MedCity & NHSA call on government to appoint life sciences minister

Life sciences organisations MedCity and the Northern Health Science Alliance (NHSA) have called upon the newly formed government to reinstate a life sciences minister.

The life sciences industry contributes billion to UK economy every year and supports almost half a million jobs.

The position for a life minister was created in 2014 by David Cameron. The role was filled by George Freeman until July 2016 but has since been allocated across several different ministerial portfolios.

Now, MedCity and the NHSA are calling upon the government to reinstate the position.

Dr Hakim Yadi, CEO of the NHSA said: “After a turbulent year the new government must act swiftly to reassure industry of its commitment to supporting life sciences through an economic strategy for growth.

“As a priority to guide the sector the new government should reinstate the post of life sciences minister. The life sciences sector has been hampered on delivering important projects because of uncertainty, post-EU referendum, which has seen a series of policy implementations pushed back with a resultant stifling effect on the economy.

“There is an opportunity with Brexit for new approaches to regulation and greater collaboration with the Commonwealth and other countries. To minimise any negative impact we are calling on the new government to re-instate a life sciences minister, as a priority to guide the industry.”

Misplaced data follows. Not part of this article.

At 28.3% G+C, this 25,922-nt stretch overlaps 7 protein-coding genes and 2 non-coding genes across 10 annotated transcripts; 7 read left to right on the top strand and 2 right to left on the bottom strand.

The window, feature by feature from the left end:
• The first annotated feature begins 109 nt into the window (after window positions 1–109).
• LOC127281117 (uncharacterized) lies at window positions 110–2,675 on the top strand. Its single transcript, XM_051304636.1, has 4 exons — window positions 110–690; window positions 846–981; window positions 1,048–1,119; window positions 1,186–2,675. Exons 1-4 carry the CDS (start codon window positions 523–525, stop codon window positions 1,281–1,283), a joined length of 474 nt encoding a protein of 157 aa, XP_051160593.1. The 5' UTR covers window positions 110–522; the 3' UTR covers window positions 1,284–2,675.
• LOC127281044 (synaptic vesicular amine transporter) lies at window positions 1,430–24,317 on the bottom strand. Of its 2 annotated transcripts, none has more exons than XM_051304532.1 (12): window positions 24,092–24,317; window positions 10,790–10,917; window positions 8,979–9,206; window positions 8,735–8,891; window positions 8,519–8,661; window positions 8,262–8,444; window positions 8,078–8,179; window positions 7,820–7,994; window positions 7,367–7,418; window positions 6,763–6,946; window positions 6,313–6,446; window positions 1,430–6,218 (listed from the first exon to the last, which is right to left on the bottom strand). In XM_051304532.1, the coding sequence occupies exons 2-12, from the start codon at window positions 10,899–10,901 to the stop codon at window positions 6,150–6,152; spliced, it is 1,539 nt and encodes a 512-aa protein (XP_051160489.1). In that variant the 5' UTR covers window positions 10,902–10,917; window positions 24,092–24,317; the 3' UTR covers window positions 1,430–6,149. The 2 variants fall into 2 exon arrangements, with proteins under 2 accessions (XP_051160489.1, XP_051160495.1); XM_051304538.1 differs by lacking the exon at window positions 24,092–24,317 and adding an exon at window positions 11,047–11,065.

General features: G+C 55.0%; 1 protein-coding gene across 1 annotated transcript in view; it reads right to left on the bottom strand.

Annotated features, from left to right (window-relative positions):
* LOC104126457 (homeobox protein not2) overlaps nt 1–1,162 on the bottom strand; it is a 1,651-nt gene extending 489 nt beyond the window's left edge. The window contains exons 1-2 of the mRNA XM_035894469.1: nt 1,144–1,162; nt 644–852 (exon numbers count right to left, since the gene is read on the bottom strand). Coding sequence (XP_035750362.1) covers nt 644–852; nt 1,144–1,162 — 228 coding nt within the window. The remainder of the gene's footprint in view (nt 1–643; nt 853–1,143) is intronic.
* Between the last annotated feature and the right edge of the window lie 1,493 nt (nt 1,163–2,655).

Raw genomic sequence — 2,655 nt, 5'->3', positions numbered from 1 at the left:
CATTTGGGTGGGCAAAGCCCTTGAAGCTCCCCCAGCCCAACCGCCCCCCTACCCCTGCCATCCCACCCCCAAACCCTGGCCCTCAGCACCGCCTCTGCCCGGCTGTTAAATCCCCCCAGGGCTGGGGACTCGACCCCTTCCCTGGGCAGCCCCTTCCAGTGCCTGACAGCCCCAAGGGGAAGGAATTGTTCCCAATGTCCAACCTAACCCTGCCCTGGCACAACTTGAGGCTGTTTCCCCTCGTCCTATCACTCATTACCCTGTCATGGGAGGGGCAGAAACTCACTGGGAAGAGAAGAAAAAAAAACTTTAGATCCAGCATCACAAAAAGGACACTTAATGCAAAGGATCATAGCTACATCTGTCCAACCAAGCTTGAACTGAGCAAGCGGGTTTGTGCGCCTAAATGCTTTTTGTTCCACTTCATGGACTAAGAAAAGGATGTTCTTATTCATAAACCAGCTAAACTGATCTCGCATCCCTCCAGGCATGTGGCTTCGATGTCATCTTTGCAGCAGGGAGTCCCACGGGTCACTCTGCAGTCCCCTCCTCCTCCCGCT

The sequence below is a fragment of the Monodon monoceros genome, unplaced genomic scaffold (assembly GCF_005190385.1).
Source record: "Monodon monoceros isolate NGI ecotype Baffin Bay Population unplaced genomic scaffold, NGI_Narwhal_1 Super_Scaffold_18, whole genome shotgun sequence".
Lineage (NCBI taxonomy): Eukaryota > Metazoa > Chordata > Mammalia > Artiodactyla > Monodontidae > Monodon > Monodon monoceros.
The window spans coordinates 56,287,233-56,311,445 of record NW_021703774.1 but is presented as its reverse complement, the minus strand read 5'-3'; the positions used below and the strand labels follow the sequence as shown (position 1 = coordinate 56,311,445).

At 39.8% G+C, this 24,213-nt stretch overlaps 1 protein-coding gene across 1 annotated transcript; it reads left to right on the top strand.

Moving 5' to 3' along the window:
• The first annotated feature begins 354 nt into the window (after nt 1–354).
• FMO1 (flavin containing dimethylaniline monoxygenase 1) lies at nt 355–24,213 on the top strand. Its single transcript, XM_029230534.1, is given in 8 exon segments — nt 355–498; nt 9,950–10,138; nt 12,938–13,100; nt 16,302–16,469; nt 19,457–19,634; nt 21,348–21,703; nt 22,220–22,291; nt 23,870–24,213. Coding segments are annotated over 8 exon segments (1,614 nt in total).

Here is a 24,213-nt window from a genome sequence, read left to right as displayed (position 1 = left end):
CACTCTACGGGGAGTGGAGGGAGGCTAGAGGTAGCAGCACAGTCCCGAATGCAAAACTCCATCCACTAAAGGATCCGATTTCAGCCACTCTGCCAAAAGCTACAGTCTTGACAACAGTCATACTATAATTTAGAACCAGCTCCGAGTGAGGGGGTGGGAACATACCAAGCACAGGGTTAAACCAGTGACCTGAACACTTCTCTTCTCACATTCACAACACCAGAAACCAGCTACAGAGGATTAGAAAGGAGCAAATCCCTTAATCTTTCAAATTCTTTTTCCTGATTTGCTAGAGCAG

CEO of MedCity, Sarah Haywood, said: “It is crucial, now more than ever, that we have a strong life sciences voice in Government. As we go into Brexit negotiations, we need a dedicated Minister who will fight for the sector; to help the UK retain its thousands of talented scientists, improve the regulatory framework, and maintain access to funding.

“The UK has been a powerhouse of scientific innovation for more than eight centuries and this is not going to disappear. We continue to have outstanding research centres, a rich research ecosystem, and globally recognised universities and hospitals. But it is important that we get this right; for scientists, for patients, and for the economy. The Government has long-backed life sciences and, by reinstating a life sciences minister, we can avoid more delays and uncertainties, and the potential negative impact on the sector as we leave the EU.”

Dr Yadi continued: “Brexit has led to uncertainty.  Access to European grant funding and the flow of talented students, academics and skilled workers from the EU into UK universities, laboratories and companies are a major concern. The departure of the European Medicine Authority from the UK post-Brexit will not only lead to job losses ‎but may result in delays in new medicines reaching UK patients.”

Reece Armstrong is a reporter for Digital Health Age. Coming from the North East of England, Reece has an MA in Media & Journalism and a BA in Popular & Contemporary Music from Newcastle University. Reach him on Twitter or email via:

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